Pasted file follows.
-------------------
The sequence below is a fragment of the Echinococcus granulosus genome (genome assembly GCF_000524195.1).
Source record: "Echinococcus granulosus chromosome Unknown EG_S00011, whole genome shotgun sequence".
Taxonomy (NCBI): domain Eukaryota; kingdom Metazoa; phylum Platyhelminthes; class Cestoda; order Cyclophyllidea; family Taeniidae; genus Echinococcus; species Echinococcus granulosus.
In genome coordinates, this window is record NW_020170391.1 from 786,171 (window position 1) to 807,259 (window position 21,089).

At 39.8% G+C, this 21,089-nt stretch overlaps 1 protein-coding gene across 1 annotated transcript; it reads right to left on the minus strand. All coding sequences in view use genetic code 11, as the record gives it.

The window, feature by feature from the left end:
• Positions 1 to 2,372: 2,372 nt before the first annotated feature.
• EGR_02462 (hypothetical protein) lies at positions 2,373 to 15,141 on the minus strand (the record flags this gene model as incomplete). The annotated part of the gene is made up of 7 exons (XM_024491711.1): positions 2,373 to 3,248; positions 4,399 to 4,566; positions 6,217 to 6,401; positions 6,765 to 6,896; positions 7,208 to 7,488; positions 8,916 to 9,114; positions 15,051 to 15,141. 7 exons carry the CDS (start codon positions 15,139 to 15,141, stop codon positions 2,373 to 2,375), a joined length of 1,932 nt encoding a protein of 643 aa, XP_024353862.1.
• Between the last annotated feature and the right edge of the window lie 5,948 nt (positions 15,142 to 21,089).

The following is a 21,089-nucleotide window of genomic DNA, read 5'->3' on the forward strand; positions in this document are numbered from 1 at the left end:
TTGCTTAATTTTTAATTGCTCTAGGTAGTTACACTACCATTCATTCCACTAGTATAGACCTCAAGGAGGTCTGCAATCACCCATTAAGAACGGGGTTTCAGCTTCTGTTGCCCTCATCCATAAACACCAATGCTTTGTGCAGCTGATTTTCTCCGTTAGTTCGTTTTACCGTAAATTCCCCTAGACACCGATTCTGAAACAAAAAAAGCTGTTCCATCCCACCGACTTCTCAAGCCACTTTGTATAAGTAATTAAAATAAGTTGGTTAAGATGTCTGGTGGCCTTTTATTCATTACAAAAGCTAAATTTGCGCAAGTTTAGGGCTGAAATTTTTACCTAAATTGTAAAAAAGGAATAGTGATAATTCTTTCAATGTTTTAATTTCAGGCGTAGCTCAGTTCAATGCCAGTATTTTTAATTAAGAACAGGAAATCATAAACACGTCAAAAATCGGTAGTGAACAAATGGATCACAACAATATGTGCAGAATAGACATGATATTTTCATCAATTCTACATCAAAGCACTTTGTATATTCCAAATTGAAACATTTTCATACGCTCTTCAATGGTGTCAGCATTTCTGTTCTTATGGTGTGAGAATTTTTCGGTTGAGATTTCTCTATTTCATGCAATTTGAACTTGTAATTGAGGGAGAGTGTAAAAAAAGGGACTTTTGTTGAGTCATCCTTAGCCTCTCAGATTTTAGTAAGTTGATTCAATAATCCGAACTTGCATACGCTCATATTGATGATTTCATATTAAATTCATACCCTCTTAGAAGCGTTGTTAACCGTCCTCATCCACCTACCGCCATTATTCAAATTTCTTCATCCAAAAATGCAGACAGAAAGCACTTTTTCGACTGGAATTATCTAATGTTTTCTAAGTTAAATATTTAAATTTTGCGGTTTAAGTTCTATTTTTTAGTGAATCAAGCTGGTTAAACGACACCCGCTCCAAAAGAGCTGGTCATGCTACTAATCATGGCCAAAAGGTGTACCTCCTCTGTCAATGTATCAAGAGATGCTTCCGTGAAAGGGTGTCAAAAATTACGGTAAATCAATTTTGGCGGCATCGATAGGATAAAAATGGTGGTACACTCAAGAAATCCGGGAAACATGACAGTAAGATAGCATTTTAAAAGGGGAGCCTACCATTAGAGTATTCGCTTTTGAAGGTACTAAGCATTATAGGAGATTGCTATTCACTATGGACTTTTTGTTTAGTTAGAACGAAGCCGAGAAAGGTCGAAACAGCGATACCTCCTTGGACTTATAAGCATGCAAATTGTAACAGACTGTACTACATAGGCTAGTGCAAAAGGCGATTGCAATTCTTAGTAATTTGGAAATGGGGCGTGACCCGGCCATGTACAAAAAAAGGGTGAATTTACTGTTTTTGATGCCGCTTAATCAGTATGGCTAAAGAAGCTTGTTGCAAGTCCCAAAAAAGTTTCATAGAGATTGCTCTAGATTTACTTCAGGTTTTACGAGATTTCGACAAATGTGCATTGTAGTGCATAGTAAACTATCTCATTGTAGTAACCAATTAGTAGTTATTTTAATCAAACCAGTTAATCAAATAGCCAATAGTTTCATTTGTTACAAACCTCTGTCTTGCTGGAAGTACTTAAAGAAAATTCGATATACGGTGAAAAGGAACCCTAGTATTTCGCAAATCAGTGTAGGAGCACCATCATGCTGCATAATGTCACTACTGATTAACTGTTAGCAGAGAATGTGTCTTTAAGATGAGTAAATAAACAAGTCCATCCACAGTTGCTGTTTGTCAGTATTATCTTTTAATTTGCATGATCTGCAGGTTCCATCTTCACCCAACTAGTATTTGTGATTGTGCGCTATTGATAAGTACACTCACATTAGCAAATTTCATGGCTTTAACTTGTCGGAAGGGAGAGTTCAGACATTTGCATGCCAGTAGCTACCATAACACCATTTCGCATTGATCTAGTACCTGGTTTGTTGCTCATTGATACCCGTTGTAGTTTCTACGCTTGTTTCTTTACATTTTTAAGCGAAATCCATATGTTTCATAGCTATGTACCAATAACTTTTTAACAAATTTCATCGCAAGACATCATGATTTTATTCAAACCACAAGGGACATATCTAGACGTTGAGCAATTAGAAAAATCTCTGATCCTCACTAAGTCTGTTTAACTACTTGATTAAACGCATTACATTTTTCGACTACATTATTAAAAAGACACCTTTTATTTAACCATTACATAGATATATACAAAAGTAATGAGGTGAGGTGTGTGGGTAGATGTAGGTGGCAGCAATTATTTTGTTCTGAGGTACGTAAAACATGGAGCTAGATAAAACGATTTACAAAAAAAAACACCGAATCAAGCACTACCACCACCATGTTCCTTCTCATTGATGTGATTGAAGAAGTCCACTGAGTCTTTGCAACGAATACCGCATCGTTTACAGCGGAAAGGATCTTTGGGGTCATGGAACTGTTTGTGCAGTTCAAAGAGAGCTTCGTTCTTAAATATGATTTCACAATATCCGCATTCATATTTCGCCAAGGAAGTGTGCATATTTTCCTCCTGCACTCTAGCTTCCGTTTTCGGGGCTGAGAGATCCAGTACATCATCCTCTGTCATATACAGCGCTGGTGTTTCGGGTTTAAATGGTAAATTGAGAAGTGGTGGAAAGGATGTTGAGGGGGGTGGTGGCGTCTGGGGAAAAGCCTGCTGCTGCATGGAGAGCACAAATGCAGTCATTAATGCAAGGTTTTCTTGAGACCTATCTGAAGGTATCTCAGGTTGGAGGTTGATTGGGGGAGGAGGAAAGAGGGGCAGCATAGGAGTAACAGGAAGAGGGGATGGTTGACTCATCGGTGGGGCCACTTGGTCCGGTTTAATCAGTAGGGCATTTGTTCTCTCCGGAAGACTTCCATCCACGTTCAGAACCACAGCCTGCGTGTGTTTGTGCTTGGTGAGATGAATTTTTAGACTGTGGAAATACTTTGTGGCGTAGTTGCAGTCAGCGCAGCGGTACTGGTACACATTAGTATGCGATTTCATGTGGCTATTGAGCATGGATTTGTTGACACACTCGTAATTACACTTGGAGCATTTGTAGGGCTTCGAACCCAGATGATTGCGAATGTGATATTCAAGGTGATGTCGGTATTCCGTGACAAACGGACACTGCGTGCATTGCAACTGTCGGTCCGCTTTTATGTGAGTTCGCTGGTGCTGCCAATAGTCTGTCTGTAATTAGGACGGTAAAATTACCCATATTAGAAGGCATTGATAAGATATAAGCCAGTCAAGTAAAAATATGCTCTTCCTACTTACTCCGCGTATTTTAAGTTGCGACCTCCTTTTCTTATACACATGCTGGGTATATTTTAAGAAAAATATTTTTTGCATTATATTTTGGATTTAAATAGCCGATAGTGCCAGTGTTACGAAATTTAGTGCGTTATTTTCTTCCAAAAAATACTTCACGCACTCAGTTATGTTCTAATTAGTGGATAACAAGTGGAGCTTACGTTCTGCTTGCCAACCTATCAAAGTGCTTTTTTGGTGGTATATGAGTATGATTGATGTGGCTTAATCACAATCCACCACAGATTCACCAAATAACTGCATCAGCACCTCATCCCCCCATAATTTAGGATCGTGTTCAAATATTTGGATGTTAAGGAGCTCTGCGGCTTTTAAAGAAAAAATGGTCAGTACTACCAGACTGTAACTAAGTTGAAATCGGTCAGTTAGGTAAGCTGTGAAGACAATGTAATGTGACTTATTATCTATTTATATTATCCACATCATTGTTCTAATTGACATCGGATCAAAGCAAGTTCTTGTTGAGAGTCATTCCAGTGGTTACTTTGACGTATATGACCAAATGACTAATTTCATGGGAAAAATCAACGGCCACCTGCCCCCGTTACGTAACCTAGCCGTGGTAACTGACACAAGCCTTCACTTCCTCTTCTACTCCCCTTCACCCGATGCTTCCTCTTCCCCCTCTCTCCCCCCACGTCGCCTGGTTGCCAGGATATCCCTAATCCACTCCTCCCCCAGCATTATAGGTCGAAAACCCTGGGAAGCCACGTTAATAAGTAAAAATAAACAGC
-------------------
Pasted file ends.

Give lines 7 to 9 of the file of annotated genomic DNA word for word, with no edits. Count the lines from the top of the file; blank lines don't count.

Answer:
• Positions 1 to 2,372: 2,372 nt before the first annotated feature.
• EGR_02462 (hypothetical protein) lies at positions 2,373 to 15,141 on the minus strand (the record flags this gene model as incomplete). The annotated part of the gene is made up of 7 exons (XM_024491711.1): positions 2,373 to 3,248; positions 4,399 to 4,566; positions 6,217 to 6,401; positions 6,765 to 6,896; positions 7,208 to 7,488; positions 8,916 to 9,114; positions 15,051 to 15,141. 7 exons carry the CDS (start codon positions 15,139 to 15,141, stop codon positions 2,373 to 2,375), a joined length of 1,932 nt encoding a protein of 643 aa, XP_024353862.1.
• Between the last annotated feature and the right edge of the window lie 5,948 nt (positions 15,142 to 21,089).